strategy

I am newish assistant professor at a school with a medium-level teaching load, where I am fortunate to get a guaranteed pre-tenure research leave (one semester at full salary or two semesters at reduced salary). I would love to hear tips from readers about how to make the best use of this time. Here are some specific questions. Where might I look for funding to support the longer leave? And then, assuming I can swing that financially, what are the advantages and disadvantages of staying put vs. going somewhere else as a visiting scholar? At present I am slowly recovering from burnout related to making a number of demanding life transitions during the pandemic and I am instinctively resistant to any more upheaval. But I fear I might regret not taking the opportunity to travel, especially since I am not an a research-intensive institution and do not have much local accountability for my scholarship.

Anon Job Seeker

I'm currently in the process of filling out job ads. Many places require applicants to fill out online forms. These forms usually ask for reference contact info such as an email address and phone numbers. If you're using a third party document service like interfolio are you supposed to enter the "send.Referee" emails addresses that interfolio provides as the "contact email" for your references? Or should you enter the email addresses of the references? I've been told that it's the former, but in some cases, the job ads suggest that your references will be contacted directly and that makes me wonder if entering the interfolio address will suffice. Of course, emails for references are standardly found on our CV's, too. But I don't want to mess up these forms. Any help would be appreciated.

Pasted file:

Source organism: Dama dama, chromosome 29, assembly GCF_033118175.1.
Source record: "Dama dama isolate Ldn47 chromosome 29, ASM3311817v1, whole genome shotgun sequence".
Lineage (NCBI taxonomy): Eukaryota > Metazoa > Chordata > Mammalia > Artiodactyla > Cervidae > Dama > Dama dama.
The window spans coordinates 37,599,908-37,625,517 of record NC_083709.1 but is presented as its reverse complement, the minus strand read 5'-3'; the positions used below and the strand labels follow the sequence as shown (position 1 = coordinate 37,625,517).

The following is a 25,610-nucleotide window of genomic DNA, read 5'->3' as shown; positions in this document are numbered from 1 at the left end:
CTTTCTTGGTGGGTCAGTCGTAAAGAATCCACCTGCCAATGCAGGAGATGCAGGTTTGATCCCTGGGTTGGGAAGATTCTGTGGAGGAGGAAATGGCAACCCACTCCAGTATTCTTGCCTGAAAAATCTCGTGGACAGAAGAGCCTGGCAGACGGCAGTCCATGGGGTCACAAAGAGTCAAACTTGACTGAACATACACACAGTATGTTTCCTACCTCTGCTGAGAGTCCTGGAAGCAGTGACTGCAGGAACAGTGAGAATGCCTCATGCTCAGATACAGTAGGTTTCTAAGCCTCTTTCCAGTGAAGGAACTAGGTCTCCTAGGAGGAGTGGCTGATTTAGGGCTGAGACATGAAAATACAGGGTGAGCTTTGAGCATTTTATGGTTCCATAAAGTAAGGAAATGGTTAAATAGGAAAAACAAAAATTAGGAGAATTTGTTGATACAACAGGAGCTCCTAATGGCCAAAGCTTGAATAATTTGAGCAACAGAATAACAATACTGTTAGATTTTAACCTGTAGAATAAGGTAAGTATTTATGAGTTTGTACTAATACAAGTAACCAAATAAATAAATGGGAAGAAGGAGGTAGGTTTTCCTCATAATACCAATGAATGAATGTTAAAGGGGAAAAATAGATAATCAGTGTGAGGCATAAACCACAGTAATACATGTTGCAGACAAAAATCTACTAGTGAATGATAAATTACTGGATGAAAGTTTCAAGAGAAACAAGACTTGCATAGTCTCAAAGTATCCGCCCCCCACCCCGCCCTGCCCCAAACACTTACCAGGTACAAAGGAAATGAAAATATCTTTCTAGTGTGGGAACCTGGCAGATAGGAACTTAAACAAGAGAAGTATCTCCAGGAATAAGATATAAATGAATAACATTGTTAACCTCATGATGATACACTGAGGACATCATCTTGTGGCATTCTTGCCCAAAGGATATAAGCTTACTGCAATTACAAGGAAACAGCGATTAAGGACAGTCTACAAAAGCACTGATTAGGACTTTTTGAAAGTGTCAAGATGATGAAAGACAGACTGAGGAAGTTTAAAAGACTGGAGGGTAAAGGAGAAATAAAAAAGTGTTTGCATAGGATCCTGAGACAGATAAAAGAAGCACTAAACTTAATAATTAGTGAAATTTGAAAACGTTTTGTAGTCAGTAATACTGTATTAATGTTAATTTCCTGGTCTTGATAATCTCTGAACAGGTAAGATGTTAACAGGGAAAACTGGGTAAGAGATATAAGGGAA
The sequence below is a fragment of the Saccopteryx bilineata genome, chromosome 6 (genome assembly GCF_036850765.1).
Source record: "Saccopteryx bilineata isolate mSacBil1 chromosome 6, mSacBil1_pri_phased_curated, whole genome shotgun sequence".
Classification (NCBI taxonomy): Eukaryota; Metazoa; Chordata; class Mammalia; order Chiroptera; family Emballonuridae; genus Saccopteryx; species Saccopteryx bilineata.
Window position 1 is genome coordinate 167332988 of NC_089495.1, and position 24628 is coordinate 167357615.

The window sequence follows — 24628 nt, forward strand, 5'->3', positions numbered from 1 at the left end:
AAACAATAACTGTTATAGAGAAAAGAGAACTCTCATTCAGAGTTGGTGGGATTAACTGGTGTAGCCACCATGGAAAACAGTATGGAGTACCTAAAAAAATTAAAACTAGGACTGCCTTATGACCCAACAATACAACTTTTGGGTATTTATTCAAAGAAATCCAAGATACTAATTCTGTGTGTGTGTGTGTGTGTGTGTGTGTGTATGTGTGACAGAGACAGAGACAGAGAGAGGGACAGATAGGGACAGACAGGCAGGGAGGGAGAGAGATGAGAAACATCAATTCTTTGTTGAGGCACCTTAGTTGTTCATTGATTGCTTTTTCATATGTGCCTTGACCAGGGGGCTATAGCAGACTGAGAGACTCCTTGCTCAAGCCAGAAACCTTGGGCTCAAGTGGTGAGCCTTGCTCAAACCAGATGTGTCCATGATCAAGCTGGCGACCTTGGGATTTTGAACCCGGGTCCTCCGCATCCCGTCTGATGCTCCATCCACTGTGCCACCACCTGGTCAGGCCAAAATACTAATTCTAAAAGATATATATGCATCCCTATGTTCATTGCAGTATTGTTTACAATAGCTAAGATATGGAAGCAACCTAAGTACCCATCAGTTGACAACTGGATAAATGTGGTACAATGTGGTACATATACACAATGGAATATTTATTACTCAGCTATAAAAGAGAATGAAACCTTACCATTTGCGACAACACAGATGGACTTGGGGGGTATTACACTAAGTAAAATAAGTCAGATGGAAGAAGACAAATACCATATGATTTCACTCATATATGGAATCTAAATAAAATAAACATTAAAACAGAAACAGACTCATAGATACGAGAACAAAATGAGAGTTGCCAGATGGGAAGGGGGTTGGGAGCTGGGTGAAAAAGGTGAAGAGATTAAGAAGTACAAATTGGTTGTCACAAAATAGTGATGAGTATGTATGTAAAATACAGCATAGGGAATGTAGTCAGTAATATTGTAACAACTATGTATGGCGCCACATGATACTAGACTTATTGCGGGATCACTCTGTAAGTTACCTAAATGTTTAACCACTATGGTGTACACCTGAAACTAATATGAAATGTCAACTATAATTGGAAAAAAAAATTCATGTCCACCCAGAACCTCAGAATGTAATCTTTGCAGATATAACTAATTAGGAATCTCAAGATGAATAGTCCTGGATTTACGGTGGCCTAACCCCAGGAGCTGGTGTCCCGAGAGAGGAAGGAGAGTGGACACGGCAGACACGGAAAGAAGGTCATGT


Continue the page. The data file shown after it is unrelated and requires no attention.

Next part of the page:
amma

May/should I list (research) job talks under the 'presentations' section on my CV? Or is that cheating?

UK Grad

I know it's November already but couldn't find a new threat, so hope this is OK.

I have a separate section on my CV for papers under review. I was wondering whether it's a good idea to highlight which of these papers are derived from my PhD thesis, and which ones are not? I can imagine it's helpful if a search committee sees that about half of my papers under reviews aren't thesis chapters, meaning that I am (hopefully) capable of producing further non-thesis research. On the other hand, it also somehow feels as if I define myself by my thesis, especially as I am currently in a postdoc position. I would appreciate some input on this!